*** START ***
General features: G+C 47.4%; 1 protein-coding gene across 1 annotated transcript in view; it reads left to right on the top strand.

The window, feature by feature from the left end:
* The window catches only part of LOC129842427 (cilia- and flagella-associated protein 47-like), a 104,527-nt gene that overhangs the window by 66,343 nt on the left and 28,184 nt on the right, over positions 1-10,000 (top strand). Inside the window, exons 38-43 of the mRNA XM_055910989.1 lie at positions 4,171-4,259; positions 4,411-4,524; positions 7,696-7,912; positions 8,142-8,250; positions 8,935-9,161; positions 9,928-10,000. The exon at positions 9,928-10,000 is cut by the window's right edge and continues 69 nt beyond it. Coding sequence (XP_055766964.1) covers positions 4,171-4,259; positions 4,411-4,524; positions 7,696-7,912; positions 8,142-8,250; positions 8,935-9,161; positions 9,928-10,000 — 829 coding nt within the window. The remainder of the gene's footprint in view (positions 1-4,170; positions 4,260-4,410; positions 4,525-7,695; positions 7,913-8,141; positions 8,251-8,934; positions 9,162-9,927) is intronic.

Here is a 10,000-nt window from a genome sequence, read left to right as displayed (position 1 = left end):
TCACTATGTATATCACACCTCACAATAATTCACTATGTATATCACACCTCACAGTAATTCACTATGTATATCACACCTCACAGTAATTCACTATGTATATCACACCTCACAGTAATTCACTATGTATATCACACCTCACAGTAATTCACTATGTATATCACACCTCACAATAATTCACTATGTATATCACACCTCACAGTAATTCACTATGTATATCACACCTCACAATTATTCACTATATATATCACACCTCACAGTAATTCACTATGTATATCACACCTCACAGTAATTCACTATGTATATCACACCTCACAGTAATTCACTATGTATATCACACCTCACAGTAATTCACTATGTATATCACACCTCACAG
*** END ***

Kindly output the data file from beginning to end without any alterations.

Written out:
General features: G+C 47.4%; 1 protein-coding gene across 1 annotated transcript in view; it reads left to right on the top strand.

The window, feature by feature from the left end:
* The window catches only part of LOC129842427 (cilia- and flagella-associated protein 47-like), a 104,527-nt gene that overhangs the window by 66,343 nt on the left and 28,184 nt on the right, over positions 1-10,000 (top strand). Inside the window, exons 38-43 of the mRNA XM_055910989.1 lie at positions 4,171-4,259; positions 4,411-4,524; positions 7,696-7,912; positions 8,142-8,250; positions 8,935-9,161; positions 9,928-10,000. The exon at positions 9,928-10,000 is cut by the window's right edge and continues 69 nt beyond it. Coding sequence (XP_055766964.1) covers positions 4,171-4,259; positions 4,411-4,524; positions 7,696-7,912; positions 8,142-8,250; positions 8,935-9,161; positions 9,928-10,000 — 829 coding nt within the window. The remainder of the gene's footprint in view (positions 1-4,170; positions 4,260-4,410; positions 4,525-7,695; positions 7,913-8,141; positions 8,251-8,934; positions 9,162-9,927) is intronic.

Here is a 10,000-nt window from a genome sequence, read left to right as displayed (position 1 = left end):
TCACTATGTATATCACACCTCACAATAATTCACTATGTATATCACACCTCACAGTAATTCACTATGTATATCACACCTCACAGTAATTCACTATGTATATCACACCTCACAGTAATTCACTATGTATATCACACCTCACAGTAATTCACTATGTATATCACACCTCACAATAATTCACTATGTATATCACACCTCACAGTAATTCACTATGTATATCACACCTCACAATTATTCACTATATATATCACACCTCACAGTAATTCACTATGTATATCACACCTCACAGTAATTCACTATGTATATCACACCTCACAGTAATTCACTATGTATATCACACCTCACAGTAATTCACTATGTATATCACACCTCACAG